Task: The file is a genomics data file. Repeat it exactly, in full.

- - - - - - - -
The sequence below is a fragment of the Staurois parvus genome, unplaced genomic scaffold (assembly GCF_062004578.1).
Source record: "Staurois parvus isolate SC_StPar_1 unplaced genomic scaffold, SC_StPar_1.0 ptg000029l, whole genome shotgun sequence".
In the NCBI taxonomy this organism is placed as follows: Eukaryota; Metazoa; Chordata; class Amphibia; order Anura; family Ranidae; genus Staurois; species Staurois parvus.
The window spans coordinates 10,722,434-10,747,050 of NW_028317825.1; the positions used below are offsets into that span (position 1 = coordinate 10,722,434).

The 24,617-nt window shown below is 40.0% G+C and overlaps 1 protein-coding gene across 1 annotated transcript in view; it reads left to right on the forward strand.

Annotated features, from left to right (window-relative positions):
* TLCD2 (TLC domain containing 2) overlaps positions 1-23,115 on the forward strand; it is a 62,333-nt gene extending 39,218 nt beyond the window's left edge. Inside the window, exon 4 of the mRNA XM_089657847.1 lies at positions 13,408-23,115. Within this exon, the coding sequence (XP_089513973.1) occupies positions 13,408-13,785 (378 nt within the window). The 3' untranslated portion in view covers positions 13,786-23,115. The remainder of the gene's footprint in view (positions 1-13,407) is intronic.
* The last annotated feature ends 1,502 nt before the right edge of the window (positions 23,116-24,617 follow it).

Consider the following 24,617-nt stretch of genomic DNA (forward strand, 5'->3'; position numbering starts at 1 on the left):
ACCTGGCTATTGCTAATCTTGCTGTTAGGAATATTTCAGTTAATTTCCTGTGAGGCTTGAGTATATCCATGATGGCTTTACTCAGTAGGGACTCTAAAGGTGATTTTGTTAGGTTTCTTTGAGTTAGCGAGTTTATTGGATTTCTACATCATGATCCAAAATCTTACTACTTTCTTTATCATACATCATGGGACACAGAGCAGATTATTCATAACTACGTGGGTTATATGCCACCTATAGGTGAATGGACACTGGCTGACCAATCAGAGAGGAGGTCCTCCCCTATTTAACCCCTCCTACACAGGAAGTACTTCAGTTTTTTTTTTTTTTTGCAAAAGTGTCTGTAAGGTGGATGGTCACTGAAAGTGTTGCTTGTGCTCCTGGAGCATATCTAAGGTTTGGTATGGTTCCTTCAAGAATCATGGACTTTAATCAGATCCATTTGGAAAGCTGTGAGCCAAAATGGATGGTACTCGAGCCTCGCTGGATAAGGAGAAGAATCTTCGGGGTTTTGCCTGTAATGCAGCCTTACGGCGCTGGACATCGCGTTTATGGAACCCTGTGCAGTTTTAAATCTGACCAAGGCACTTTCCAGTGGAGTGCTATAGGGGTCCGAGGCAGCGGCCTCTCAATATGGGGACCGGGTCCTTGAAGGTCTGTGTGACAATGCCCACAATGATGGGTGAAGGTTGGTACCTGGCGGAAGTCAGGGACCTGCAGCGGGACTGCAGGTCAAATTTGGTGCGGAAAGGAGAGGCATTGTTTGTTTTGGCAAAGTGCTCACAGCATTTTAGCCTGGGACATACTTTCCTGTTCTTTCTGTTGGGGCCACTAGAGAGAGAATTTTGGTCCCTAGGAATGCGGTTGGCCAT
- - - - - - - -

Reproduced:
The sequence below is a fragment of the Staurois parvus genome, unplaced genomic scaffold (assembly GCF_062004578.1).
Source record: "Staurois parvus isolate SC_StPar_1 unplaced genomic scaffold, SC_StPar_1.0 ptg000029l, whole genome shotgun sequence".
In the NCBI taxonomy this organism is placed as follows: Eukaryota; Metazoa; Chordata; class Amphibia; order Anura; family Ranidae; genus Staurois; species Staurois parvus.
The window spans coordinates 10,722,434-10,747,050 of NW_028317825.1; the positions used below are offsets into that span (position 1 = coordinate 10,722,434).

The 24,617-nt window shown below is 40.0% G+C and overlaps 1 protein-coding gene across 1 annotated transcript in view; it reads left to right on the forward strand.

Annotated features, from left to right (window-relative positions):
* TLCD2 (TLC domain containing 2) overlaps positions 1-23,115 on the forward strand; it is a 62,333-nt gene extending 39,218 nt beyond the window's left edge. Inside the window, exon 4 of the mRNA XM_089657847.1 lies at positions 13,408-23,115. Within this exon, the coding sequence (XP_089513973.1) occupies positions 13,408-13,785 (378 nt within the window). The 3' untranslated portion in view covers positions 13,786-23,115. The remainder of the gene's footprint in view (positions 1-13,407) is intronic.
* The last annotated feature ends 1,502 nt before the right edge of the window (positions 23,116-24,617 follow it).

Consider the following 24,617-nt stretch of genomic DNA (forward strand, 5'->3'; position numbering starts at 1 on the left):
ACCTGGCTATTGCTAATCTTGCTGTTAGGAATATTTCAGTTAATTTCCTGTGAGGCTTGAGTATATCCATGATGGCTTTACTCAGTAGGGACTCTAAAGGTGATTTTGTTAGGTTTCTTTGAGTTAGCGAGTTTATTGGATTTCTACATCATGATCCAAAATCTTACTACTTTCTTTATCATACATCATGGGACACAGAGCAGATTATTCATAACTACGTGGGTTATATGCCACCTATAGGTGAATGGACACTGGCTGACCAATCAGAGAGGAGGTCCTCCCCTATTTAACCCCTCCTACACAGGAAGTACTTCAGTTTTTTTTTTTTTTTGCAAAAGTGTCTGTAAGGTGGATGGTCACTGAAAGTGTTGCTTGTGCTCCTGGAGCATATCTAAGGTTTGGTATGGTTCCTTCAAGAATCATGGACTTTAATCAGATCCATTTGGAAAGCTGTGAGCCAAAATGGATGGTACTCGAGCCTCGCTGGATAAGGAGAAGAATCTTCGGGGTTTTGCCTGTAATGCAGCCTTACGGCGCTGGACATCGCGTTTATGGAACCCTGTGCAGTTTTAAATCTGACCAAGGCACTTTCCAGTGGAGTGCTATAGGGGTCCGAGGCAGCGGCCTCTCAATATGGGGACCGGGTCCTTGAAGGTCTGTGTGACAATGCCCACAATGATGGGTGAAGGTTGGTACCTGGCGGAAGTCAGGGACCTGCAGCGGGACTGCAGGTCAAATTTGGTGCGGAAAGGAGAGGCATTGTTTGTTTTGGCAAAGTGCTCACAGCATTTTAGCCTGGGACATACTTTCCTGTTCTTTCTGTTGGGGCCACTAGAGAGAGAATTTTGGTCCCTAGGAATGCGGTTGGCCAT